Trump Waddles Towards September’s Thresher Blades

One week ago, I wrote a piece called September Will Be a Meat Grinder in which I explained (once again) that the Republicans will need to, among other things, avoid a government shutdown, raise the borrowing limit, and pass a new budget with specific tax-related reconciliation directives if they want to avoid a filibuster and pass tax reform with a mere fifty Senate votes. Today, I read this at Axios:

The Hill agenda for September is punishing, with colossal fights on debt limit, government funding to avoid a shutdown, and the budget (to provide a reconciliation vehicle for a tax overhaul). Steve Bannon called it the “meat-grinder” month.

Maybe Steve Bannon did call it “the ‘meat-grinder’ month.” All I know is that I didn’t get the phrasing from him. In fact, the first reporting I saw accurately describing how the budget and reconciliation need to work for tax reform came from the New York Times two days after my piece.

The president wants to push through a tax overhaul by year’s end, but first Republicans must approve a budget for the fiscal year that begins Oct. 1 to trigger special procedures that would allow the package to pass the Senate with only 51 votes, instead of the 60 required for most legislation.

And that’s the same piece that first reported on Bannon talking about September as a meat-grinder:

Before his exit, Mr. Bannon repeatedly warned Mr. Trump and John F. Kelly, the White House chief of staff, that September could be the breaking point for the Trump presidency — “a total meat grinder,” Mr. Bannon told them.

So, either some strange kismet and coincidence were involved here, my words were mixed up and plagiarized, or I’m just ahead of the game. To be clear about the meaning of my analogy, I didn’t intend it the way John Godfrey Saxe did when he said “Laws, like sausages, cease to inspire respect in proportion as we know how they are made.” What’s going in the top of the meat-grinder next month isn’t a bunch of proposed laws, but the Trump administration itself. The rest of the Axios fragment seems to borrow from me on that point, too.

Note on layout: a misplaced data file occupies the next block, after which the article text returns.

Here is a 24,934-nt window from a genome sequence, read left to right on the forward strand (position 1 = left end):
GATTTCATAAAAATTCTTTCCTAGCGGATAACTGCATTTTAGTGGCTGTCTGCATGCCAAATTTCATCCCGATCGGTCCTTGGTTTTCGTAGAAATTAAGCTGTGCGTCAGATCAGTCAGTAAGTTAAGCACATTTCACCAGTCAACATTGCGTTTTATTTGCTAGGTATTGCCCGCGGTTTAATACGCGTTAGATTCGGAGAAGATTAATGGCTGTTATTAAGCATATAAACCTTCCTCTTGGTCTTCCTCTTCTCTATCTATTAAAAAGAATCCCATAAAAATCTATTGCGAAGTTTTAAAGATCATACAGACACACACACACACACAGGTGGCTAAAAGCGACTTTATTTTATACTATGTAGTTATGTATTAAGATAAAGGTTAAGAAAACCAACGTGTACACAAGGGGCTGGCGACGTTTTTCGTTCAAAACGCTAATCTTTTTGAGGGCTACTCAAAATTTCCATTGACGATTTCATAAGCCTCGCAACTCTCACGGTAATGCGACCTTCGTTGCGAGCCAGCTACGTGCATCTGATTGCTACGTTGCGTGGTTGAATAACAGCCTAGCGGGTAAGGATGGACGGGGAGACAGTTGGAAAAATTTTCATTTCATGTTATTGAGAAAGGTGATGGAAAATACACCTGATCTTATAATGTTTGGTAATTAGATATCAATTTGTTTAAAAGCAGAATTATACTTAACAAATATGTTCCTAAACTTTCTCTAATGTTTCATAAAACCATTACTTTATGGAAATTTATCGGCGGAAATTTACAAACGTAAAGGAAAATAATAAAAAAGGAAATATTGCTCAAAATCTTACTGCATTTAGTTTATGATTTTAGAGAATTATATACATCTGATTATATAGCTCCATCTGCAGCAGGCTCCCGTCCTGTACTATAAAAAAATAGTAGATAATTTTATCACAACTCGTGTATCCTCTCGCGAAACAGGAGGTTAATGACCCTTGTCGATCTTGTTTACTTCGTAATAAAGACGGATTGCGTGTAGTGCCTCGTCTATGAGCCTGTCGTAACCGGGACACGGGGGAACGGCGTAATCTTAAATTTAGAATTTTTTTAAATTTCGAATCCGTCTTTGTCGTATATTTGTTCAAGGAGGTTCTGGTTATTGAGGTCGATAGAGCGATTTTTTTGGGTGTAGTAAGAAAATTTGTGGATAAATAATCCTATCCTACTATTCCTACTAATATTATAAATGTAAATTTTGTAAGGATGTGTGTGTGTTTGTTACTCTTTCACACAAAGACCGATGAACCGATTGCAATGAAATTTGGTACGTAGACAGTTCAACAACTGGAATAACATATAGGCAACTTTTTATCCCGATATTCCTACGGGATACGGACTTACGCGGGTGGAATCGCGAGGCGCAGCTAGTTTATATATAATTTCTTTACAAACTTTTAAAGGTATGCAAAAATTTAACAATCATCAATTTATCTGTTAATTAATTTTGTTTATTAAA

The Hill agenda for September is punishing, with colossal fights on debt limit, government funding to avoid a shutdown, and the budget (to provide a reconciliation vehicle for a tax overhaul). Steve Bannon called it the “meat-grinder” month.

These fights will require complex tradeoffs, with the House and Senate leadership in the driver’s seat. So the path to even getting to a tax reform bill is long and precarious. And Trump has little political capital outside his shrinking base.

There is one original insight from the Axios piece, though, and that pertains to the president’s state of mind:

President Trump’s understaffed, self-conscious administration faces a cascade of crises and heavy lifts this fall that it’s ill-equipped to shoulder simultaneously:

What Trump is thinking, per a source: “The president’s state of mind is that he is doing fine, and the media/establishment are in denial.”

It’s like pulling teeth to get the media/establishment to accurately report the battlefield for September and the true scale of Trump’s challenges, so I should perhaps be a little forgiving if Trump doesn’t understand the odds against him. But I am not in a forgiving mood and the most I can muster is a little gratitude that the president is waddling so confidently into the thresher blades.

Martin Longman

Martin Longman is the web editor for the Washington Monthly and the main blogger at Booman Tribune.